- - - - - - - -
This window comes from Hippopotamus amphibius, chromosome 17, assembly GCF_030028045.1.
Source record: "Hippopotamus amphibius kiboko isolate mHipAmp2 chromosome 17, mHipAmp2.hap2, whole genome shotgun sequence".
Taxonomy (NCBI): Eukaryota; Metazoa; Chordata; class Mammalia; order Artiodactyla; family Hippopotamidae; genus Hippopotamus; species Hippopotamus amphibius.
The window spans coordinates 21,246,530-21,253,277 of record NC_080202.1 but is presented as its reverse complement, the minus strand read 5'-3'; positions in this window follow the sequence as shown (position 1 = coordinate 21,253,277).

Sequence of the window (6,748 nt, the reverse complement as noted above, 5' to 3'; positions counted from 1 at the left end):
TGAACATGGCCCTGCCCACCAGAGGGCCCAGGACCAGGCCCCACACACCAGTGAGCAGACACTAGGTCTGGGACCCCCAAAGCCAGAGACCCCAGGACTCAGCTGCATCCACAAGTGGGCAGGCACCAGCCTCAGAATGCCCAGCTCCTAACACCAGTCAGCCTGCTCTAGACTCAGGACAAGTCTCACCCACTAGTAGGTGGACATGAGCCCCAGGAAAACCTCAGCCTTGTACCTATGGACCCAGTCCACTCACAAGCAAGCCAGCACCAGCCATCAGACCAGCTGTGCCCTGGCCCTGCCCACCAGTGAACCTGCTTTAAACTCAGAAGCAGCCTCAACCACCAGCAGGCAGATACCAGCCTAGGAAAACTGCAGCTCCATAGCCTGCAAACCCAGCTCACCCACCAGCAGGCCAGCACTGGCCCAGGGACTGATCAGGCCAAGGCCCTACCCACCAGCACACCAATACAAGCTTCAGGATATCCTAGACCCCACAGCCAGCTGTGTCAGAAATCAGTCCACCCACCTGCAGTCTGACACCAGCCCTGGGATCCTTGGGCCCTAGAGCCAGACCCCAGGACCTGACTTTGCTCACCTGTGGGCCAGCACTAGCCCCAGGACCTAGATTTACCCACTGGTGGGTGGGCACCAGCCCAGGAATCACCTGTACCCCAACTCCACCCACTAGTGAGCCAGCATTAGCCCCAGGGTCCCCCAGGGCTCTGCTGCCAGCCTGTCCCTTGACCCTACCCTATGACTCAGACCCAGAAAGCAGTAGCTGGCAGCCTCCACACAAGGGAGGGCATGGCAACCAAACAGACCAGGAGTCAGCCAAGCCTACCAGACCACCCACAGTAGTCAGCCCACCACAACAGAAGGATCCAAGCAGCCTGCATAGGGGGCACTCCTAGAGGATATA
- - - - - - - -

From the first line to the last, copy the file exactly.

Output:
This window comes from Hippopotamus amphibius, chromosome 17, assembly GCF_030028045.1.
Source record: "Hippopotamus amphibius kiboko isolate mHipAmp2 chromosome 17, mHipAmp2.hap2, whole genome shotgun sequence".
Taxonomy (NCBI): Eukaryota; Metazoa; Chordata; class Mammalia; order Artiodactyla; family Hippopotamidae; genus Hippopotamus; species Hippopotamus amphibius.
The window spans coordinates 21,246,530-21,253,277 of record NC_080202.1 but is presented as its reverse complement, the minus strand read 5'-3'; positions in this window follow the sequence as shown (position 1 = coordinate 21,253,277).

Sequence of the window (6,748 nt, the reverse complement as noted above, 5' to 3'; positions counted from 1 at the left end):
TGAACATGGCCCTGCCCACCAGAGGGCCCAGGACCAGGCCCCACACACCAGTGAGCAGACACTAGGTCTGGGACCCCCAAAGCCAGAGACCCCAGGACTCAGCTGCATCCACAAGTGGGCAGGCACCAGCCTCAGAATGCCCAGCTCCTAACACCAGTCAGCCTGCTCTAGACTCAGGACAAGTCTCACCCACTAGTAGGTGGACATGAGCCCCAGGAAAACCTCAGCCTTGTACCTATGGACCCAGTCCACTCACAAGCAAGCCAGCACCAGCCATCAGACCAGCTGTGCCCTGGCCCTGCCCACCAGTGAACCTGCTTTAAACTCAGAAGCAGCCTCAACCACCAGCAGGCAGATACCAGCCTAGGAAAACTGCAGCTCCATAGCCTGCAAACCCAGCTCACCCACCAGCAGGCCAGCACTGGCCCAGGGACTGATCAGGCCAAGGCCCTACCCACCAGCACACCAATACAAGCTTCAGGATATCCTAGACCCCACAGCCAGCTGTGTCAGAAATCAGTCCACCCACCTGCAGTCTGACACCAGCCCTGGGATCCTTGGGCCCTAGAGCCAGACCCCAGGACCTGACTTTGCTCACCTGTGGGCCAGCACTAGCCCCAGGACCTAGATTTACCCACTGGTGGGTGGGCACCAGCCCAGGAATCACCTGTACCCCAACTCCACCCACTAGTGAGCCAGCATTAGCCCCAGGGTCCCCCAGGGCTCTGCTGCCAGCCTGTCCCTTGACCCTACCCTATGACTCAGACCCAGAAAGCAGTAGCTGGCAGCCTCCACACAAGGGAGGGCATGGCAACCAAACAGACCAGGAGTCAGCCAAGCCTACCAGACCACCCACAGTAGTCAGCCCACCACAACAGAAGGATCCAAGCAGCCTGCATAGGGGGCACTCCTAGAGGATATA